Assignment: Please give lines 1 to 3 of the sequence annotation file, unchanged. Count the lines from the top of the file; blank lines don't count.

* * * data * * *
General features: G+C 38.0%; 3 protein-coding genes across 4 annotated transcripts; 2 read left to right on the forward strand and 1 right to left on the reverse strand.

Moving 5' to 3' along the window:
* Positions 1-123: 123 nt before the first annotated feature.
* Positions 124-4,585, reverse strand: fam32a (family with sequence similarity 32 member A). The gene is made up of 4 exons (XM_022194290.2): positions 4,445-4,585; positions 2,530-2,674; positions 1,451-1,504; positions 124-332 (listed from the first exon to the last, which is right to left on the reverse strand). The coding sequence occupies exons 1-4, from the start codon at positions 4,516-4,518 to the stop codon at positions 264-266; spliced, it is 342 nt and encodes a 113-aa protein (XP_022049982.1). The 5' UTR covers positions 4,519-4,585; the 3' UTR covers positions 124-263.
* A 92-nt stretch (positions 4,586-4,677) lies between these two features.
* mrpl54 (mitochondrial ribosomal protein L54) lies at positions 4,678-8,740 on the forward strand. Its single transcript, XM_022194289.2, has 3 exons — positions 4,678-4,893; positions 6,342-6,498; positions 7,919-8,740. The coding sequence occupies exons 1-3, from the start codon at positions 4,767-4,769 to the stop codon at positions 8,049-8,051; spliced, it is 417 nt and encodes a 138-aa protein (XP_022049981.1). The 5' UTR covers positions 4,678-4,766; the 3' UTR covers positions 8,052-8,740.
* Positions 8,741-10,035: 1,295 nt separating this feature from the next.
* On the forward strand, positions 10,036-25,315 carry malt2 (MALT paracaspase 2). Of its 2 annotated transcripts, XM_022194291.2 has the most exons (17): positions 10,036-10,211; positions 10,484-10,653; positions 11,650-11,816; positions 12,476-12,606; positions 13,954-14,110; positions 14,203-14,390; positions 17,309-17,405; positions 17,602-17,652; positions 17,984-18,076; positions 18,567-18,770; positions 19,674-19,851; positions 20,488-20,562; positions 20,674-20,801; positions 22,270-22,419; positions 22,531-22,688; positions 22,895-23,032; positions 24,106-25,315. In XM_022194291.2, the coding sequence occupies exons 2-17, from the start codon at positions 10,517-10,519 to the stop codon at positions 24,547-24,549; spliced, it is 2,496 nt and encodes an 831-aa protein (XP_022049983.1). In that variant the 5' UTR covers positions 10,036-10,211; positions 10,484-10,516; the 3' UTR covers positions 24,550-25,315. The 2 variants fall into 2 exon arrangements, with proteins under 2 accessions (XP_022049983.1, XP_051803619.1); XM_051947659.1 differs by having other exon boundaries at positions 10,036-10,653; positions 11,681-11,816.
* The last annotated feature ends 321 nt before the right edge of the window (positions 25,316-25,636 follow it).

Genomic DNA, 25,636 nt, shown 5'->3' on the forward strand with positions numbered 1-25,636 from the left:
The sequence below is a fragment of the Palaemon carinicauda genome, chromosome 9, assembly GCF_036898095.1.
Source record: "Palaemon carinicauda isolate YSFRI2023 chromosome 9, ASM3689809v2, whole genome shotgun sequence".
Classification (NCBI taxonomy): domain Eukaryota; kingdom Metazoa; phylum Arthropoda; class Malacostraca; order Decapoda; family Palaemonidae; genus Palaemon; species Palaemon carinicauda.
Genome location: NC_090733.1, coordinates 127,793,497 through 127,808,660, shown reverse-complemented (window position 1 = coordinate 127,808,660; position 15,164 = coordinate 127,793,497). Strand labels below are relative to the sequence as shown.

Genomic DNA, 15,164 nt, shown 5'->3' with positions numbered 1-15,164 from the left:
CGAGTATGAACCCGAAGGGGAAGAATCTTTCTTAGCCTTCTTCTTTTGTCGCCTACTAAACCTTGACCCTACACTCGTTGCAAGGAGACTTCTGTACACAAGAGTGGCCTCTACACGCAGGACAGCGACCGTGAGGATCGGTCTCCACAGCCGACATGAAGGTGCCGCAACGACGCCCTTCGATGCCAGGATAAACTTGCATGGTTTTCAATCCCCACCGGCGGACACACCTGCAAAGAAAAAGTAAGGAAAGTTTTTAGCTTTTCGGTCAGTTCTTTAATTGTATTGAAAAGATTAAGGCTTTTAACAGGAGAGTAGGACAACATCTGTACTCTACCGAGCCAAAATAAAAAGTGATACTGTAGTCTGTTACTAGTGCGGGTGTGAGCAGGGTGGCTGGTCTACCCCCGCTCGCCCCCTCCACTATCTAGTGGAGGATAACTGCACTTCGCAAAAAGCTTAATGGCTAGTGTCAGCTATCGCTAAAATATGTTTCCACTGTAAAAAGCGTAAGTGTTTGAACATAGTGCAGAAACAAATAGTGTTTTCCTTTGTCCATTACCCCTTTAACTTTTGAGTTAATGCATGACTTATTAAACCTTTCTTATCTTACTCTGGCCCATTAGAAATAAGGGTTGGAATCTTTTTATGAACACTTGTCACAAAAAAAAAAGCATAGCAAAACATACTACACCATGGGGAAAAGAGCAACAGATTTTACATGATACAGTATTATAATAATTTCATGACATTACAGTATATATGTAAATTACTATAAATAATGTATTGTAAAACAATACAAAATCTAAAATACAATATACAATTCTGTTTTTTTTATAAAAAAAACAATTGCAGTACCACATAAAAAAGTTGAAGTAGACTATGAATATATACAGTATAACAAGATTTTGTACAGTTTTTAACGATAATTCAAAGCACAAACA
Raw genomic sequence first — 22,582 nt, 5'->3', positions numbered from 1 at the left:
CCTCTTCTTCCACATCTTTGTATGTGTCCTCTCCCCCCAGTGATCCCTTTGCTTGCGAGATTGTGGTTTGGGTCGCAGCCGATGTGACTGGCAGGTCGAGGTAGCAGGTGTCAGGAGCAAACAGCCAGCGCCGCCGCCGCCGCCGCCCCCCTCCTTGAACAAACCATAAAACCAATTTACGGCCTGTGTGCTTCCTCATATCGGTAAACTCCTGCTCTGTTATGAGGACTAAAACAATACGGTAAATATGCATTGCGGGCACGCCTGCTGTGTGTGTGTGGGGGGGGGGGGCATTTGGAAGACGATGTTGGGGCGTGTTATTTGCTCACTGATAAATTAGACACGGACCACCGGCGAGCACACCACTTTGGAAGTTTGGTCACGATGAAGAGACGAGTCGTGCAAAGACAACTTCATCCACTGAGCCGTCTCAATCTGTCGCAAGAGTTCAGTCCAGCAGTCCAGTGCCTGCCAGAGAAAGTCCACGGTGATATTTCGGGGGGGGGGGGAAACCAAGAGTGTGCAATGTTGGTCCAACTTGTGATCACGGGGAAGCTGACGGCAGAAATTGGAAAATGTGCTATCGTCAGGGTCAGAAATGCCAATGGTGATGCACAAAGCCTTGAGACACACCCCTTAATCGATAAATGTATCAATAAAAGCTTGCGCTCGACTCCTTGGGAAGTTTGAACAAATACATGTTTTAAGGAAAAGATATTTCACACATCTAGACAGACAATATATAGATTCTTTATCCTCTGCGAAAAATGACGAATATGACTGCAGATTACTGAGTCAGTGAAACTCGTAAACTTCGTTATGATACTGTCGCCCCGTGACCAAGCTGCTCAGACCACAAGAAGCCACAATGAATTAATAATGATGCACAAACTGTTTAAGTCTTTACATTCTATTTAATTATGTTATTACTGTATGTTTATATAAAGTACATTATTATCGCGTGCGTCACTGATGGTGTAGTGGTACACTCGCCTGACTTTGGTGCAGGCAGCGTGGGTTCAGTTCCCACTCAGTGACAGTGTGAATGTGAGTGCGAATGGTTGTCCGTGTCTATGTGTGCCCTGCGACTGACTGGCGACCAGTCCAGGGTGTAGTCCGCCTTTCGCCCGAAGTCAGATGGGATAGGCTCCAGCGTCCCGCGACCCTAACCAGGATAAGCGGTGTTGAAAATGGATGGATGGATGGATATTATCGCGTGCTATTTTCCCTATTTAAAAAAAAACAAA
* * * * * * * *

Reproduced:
General features: G+C 38.0%; 3 protein-coding genes across 4 annotated transcripts; 2 read left to right on the forward strand and 1 right to left on the reverse strand.

Moving 5' to 3' along the window:
* Positions 1-123: 123 nt before the first annotated feature.